I started to share some cooking resources that I really like, most of all because they brought me new knowledge and new perspectives on food and cooking. After listing some online cooking courses and forums I’d like to mention another type of resource that I use extensively: food podcasts!
Want to create some amazing food? Do something you have never done before? It might be my inner scientist acting, but whenever I embarque on such a mission I usually jump to the ‘theory’ first. That is: learn more about it! And luckily, there’s plenty of great ways to get the knowledge you need! But it can be quite hard to find it in the middle of all the low-quality, false, or nonsense ‘knowledge’ out there…
Last week the Chocoa festival, trade fair, and conference took place in the center of Amsterdam. Chocoa is a annual event and the ‘festival’ part resembles the Origin chocolate event although with more attention towards families, kids etc.1. This time I did not attend the festival, but I joined the trade fair instead.
Cocoa bean sampling at the Chocoa trade fair 2015 in Amsterdam. One of the most important tests for the quality of cocoa beans it the so called ‘cutting test’. Typically, a few hundred beans are cut in halves for this test. Visual inspection then reveals the percentage of beans with mold as well as poorly fermented beans (well-fermented beans often show violet colors while a grayish appearance is a sign for non-ideal fermentation).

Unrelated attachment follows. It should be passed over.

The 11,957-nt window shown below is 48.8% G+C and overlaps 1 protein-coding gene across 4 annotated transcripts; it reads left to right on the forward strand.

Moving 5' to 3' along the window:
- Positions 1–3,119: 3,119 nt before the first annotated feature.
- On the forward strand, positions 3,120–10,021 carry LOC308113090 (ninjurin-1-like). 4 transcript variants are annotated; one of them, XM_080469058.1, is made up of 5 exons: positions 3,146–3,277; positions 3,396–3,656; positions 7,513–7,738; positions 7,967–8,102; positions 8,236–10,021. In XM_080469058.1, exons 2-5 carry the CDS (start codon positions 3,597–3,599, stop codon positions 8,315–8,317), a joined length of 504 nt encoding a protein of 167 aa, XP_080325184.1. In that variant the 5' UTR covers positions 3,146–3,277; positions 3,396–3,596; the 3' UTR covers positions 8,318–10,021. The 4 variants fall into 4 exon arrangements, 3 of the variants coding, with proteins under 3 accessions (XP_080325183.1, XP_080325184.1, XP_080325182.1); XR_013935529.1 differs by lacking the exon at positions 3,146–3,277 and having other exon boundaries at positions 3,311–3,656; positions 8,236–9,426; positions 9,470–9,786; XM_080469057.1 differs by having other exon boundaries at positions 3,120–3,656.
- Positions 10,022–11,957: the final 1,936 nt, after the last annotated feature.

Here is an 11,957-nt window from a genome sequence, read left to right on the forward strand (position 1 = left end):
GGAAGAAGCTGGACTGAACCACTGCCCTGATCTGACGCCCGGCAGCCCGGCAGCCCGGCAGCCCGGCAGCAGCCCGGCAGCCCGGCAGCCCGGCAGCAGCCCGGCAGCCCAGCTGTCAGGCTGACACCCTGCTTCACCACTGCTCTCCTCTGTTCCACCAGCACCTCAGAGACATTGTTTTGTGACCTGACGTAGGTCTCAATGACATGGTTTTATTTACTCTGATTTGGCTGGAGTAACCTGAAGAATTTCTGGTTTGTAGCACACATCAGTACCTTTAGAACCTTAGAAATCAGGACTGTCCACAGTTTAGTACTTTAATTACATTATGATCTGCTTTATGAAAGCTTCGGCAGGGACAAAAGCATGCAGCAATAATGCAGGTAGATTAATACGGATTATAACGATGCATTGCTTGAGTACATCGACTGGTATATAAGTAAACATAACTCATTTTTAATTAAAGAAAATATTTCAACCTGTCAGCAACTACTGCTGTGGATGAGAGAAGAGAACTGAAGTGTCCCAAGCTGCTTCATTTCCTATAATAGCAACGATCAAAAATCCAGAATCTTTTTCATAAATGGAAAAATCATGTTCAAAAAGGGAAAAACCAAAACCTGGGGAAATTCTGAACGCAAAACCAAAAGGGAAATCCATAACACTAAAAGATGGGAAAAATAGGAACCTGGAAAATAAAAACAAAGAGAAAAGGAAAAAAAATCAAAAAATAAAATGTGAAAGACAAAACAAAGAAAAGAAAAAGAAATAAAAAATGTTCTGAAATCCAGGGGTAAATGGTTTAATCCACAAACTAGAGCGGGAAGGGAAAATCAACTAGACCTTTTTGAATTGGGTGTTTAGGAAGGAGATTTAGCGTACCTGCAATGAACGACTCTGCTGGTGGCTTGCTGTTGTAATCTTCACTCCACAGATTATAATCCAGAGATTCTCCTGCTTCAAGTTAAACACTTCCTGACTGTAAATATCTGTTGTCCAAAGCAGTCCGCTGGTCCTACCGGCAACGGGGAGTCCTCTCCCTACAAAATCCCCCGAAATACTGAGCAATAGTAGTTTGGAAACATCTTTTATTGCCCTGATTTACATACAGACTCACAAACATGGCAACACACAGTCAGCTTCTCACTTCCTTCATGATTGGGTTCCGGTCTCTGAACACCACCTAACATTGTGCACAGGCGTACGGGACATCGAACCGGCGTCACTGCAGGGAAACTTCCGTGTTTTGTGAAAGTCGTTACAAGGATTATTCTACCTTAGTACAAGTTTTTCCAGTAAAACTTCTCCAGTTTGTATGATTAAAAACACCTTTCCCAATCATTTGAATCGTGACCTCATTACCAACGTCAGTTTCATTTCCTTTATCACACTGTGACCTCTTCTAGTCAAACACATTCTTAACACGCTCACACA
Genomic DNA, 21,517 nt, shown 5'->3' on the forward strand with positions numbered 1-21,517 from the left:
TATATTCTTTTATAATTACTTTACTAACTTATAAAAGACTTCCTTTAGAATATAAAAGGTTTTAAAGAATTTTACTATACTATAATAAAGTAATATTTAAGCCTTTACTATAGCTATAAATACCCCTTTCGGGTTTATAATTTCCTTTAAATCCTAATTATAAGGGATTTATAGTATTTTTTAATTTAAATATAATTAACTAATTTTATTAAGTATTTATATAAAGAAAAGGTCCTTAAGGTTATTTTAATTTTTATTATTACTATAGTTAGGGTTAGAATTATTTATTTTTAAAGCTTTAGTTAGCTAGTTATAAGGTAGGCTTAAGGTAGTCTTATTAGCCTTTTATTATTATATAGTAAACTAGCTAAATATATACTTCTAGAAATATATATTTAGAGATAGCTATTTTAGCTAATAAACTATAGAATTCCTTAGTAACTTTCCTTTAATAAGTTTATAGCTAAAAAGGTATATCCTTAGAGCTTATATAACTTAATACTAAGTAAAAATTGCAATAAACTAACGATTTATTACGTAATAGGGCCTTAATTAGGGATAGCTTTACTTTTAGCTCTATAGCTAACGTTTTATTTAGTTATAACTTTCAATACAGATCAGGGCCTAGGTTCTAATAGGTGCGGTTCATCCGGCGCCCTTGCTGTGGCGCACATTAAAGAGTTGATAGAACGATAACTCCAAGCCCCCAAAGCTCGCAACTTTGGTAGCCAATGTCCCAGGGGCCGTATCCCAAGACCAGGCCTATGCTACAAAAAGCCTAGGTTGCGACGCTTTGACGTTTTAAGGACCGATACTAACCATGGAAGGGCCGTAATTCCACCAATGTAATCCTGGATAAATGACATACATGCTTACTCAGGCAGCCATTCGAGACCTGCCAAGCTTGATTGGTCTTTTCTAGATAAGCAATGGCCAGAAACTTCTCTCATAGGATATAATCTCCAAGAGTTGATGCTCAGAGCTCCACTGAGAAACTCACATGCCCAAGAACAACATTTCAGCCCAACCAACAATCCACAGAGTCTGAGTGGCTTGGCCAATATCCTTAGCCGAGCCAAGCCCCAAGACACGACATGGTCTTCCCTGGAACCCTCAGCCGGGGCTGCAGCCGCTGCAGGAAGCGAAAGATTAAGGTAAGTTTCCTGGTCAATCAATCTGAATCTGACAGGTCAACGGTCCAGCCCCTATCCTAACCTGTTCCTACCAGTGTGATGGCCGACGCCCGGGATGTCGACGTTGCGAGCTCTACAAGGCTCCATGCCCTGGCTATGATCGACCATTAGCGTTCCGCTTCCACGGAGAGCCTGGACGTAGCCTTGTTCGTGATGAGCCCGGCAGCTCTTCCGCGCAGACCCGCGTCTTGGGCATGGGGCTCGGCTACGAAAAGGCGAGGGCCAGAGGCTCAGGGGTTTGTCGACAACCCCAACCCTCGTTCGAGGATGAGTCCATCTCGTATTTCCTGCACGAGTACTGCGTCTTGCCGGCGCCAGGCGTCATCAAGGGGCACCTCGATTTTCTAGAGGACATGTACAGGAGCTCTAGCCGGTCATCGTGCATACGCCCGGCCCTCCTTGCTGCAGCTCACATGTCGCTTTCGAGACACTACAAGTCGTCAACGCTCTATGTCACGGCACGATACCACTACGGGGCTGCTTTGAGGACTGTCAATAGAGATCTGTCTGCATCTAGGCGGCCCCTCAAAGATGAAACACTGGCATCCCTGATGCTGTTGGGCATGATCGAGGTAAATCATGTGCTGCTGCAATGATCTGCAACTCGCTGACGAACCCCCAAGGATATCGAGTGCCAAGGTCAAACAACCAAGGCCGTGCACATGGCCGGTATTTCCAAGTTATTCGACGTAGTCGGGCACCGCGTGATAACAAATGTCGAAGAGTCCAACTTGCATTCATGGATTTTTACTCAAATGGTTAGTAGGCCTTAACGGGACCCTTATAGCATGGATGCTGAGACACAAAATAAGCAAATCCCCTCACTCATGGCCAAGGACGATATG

- The Origin chocolate event is really mostly centered around premium bean-to-bar products. [↩]
The last two days I attended this year’s ‘Science and Society Conference’ an annual conference series which –this time- was focused on “Foods are us! On becoming and eating”. I had a great time and really enjoyed many interesting presentations by food science experts from very diverse disciplines and backgrounds. This ranged from chemistry and molecular biology to psychology and sociology.
Although cocoa has always been a luxurious good and chocolate in its current (western) form is a highly esteemed delicacy, it feels like high-end chocolate is currently being re-invented. More and more bean-to-bar chocolate makers start to produce better and better chocolates, often by systematically questioning, testing, and improving the individual steps of chocolate making1.
- I introduced the different steps of chocolate making in another blog post. [↩]
Dear regular followers of my blog1,
I know that it must appear as if I am currently obsessed with my microbial cohabitants. Soon, I will return to more candy and chocolate stuff. Promised!
But for now: back to my microbes….
The microbiome topic is increasingly hyped in the media. ‘Redefining human’ is the catchy title for a planed film project. The picture is based on a screenshot from their website (website of ‘redefine human’)
- In case there are some… [↩]
May 9-11, Amsterdam will host the fourth edition of the Food Film Festival! Ticket sales is open since yesterday, and its program is definitely worth a closer look.
To the technical stuff. What did we do/learn in the course?
I told you that I recently enjoyed a ‘Beyond the basics” course at the chocolate academy in Wieze, Belgium. Here are some more details and pictures for those of you interested in what we technically did in the course.
Coming from science I do not find it very difficult to understand the science behind chocolate tempering, ganache emulsions, caramelization or Maillard reactions. Yet the practical work with those things is another story. I had to start as a full beginner.